MEPS 282:193-204 (2004)  -  doi:10.3354/meps282193

Life on the edge: do biomechanical and behavioral adaptations to wave-exposure correlate with habitat partitioning in predatory whelks?

Gil Rilov1,3,*, Yehuda Benayahu2, Avital Gasith1

1Institute for Nature Conservation Research, 2Department of Zoology, George S. Wise Faculty of Life Sciences, Tel-Aviv University, Ramat-Aviv, Tel-Aviv 69978, Israel 3Present address: Marine Ecology Research Group, School of Biological Sciences, University of Canterbury,Private Bag 4800, Christchurch, New Zealand

ABSTRACT: The rocky littoral is a highly stressed but species rich environment in which adaptive trade-offs underlie the specialization that permits habitat partitioning by closely-related species. Habitat partitioning by prey species is generally attributed to differential tolerances to physiological stresses and competition for resources. Partitioning by predators is, however, less understood and also mainly related to thermal tolerance. We test the hypothesis that differential biomechanical and behavioral adaptations to wave action can result in habitat partitioning of mobile predators using 2 Mediterranean whelks. Stramonita haemastoma is found mainly at wave-exposed habitats on lower midlittoral or shallow (1 to 3 m) subtidal rocks. By contrast, Hexaplex trunculus is found only subtidally in more quiescent littoral environments (shallow bays and lagoons or deeper in wave-exposed sites). Morphologically, S. haemastoma is squatter than H. trunculus and the ratio of its foot surface area to the maximum projected surface area of its shell is 35% higher, making S. haemastoma less prone to dislodgment by waves. Mechanically, at least a 2-fold higher force (12 N) is required to dislodge S. haemastoma from the substrate, probably due to its larger foot, because tenacity per foot area was similar between species. The feeding technique and foraging behavior of S. haemastoma is also adapted to life in high-energy environments. Higher feeding rates and much shorter prey handling time compared to H. trunculus allow this species shorter foraging bouts that reduce the risk of dislodgment and increase predation success in wave-exposed areas. H. trunculus thrives in low-flow habitats where food density is low compared to shallow subtidal rocks. This is compensated for by a broader diet than S. haemastoma, feeding on any available food item, including conspecifics, and by reducing adhesion when not feeding, thus saving energy. S. haemastoma is more adapted to survive desiccation conditions than H. trunculus, which may exclude the latter from intertidal habitats. Our findings suggest that habitat partitioning between the whelks is maintained mainly by a ‘distinct preferences’ mechanism that might be relevant for other benthic predatory species.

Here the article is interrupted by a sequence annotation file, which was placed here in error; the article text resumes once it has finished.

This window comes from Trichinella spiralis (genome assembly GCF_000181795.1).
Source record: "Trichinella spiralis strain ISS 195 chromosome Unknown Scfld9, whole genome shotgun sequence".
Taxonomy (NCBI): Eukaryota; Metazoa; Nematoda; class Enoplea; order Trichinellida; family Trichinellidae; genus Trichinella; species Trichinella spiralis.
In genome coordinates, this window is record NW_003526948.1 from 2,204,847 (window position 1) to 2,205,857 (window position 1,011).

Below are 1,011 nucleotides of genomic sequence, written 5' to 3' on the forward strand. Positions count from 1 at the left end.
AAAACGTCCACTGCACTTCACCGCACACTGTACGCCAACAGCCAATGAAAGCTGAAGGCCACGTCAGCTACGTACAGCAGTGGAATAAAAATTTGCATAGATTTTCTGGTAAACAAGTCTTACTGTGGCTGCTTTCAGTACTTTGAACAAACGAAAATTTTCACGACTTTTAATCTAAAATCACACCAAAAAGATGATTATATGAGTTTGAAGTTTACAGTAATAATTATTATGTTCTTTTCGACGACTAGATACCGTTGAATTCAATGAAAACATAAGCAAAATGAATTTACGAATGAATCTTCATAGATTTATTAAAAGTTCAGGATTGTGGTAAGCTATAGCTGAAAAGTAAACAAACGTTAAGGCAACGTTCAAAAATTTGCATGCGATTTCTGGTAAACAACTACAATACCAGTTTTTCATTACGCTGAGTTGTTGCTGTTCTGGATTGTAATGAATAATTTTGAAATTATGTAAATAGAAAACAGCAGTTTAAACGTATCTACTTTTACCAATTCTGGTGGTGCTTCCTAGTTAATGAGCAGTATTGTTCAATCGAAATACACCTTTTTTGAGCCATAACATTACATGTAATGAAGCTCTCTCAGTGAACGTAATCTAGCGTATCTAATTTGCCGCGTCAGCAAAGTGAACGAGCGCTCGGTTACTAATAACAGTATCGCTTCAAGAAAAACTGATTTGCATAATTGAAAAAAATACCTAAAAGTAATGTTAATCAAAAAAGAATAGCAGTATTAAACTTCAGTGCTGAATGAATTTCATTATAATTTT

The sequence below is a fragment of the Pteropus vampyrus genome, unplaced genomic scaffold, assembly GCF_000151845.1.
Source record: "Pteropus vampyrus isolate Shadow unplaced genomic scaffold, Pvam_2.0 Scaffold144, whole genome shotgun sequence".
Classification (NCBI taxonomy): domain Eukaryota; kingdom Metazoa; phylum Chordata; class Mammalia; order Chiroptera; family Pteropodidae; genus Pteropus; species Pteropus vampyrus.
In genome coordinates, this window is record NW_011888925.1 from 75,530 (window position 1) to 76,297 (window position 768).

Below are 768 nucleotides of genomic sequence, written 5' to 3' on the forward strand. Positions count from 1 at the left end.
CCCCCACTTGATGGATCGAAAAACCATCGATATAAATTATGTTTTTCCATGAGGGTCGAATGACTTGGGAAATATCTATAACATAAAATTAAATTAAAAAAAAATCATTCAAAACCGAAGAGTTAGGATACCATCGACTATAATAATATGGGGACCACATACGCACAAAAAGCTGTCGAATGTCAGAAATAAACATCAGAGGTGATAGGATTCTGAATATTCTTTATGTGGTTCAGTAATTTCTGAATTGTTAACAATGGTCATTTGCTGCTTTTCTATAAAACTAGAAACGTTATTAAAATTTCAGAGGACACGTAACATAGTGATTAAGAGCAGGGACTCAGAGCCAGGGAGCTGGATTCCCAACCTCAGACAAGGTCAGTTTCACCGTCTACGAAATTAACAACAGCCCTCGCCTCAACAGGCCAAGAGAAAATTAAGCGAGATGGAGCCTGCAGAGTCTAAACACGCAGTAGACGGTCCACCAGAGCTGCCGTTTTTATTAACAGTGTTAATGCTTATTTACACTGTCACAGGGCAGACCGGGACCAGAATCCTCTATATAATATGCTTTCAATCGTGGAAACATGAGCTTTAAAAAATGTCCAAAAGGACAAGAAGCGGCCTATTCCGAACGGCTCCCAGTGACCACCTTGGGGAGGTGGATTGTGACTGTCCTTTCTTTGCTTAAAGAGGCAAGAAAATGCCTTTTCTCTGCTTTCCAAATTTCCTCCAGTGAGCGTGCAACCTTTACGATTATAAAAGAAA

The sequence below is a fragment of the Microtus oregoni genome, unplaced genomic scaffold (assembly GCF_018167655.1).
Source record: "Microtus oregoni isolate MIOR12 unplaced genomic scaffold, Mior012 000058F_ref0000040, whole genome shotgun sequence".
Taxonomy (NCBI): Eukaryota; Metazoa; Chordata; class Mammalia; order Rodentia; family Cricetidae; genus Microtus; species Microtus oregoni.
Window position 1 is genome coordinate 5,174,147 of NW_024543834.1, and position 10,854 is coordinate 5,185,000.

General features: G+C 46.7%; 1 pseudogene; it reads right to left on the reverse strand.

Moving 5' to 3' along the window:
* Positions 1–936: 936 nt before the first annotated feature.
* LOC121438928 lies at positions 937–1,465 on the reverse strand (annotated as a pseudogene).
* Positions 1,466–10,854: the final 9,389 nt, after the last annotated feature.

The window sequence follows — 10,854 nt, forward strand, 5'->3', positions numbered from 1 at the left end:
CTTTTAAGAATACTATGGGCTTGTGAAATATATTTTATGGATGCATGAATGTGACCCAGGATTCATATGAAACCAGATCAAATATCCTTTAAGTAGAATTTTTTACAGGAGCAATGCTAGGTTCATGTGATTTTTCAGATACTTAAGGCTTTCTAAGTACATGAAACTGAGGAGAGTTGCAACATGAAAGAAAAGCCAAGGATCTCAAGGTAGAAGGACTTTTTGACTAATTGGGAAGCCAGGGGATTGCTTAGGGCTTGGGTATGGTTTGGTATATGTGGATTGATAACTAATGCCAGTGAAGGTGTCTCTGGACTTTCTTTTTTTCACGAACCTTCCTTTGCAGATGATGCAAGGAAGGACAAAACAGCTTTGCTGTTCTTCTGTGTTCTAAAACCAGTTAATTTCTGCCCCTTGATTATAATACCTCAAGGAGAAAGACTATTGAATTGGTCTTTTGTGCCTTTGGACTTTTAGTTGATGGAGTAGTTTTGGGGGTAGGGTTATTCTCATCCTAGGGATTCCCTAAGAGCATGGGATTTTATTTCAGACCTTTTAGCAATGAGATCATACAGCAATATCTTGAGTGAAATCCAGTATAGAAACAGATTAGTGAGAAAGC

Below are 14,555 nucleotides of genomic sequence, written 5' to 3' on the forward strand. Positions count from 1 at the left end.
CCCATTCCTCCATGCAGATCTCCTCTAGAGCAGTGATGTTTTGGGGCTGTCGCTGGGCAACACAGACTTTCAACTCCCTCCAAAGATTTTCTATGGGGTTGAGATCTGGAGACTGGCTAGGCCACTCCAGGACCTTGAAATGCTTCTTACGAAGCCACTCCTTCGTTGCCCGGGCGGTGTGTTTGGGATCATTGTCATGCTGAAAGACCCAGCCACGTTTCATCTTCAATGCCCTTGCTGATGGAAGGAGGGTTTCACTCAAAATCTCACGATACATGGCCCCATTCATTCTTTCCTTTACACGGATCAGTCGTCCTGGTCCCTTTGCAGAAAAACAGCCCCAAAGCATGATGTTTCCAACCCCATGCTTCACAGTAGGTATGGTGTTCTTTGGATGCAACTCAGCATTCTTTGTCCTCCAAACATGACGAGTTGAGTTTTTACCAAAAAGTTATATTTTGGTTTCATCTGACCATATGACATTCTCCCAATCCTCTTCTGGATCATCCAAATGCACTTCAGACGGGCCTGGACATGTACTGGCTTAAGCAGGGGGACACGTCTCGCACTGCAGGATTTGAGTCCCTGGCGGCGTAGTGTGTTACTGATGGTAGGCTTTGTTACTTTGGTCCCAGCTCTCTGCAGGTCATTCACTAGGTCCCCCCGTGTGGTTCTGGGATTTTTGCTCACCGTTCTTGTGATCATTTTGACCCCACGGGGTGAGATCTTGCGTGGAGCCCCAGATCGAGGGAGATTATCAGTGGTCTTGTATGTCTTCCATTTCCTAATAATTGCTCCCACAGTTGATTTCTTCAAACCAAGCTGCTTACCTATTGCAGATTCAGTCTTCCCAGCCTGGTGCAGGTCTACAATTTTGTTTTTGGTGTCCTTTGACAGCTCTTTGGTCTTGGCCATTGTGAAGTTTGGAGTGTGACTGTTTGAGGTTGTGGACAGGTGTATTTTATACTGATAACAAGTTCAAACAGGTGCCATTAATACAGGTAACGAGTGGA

KEY WORDS: Species distribution · Adaptation · Distinct preferences · Rocky shore · Wave action · Morphology


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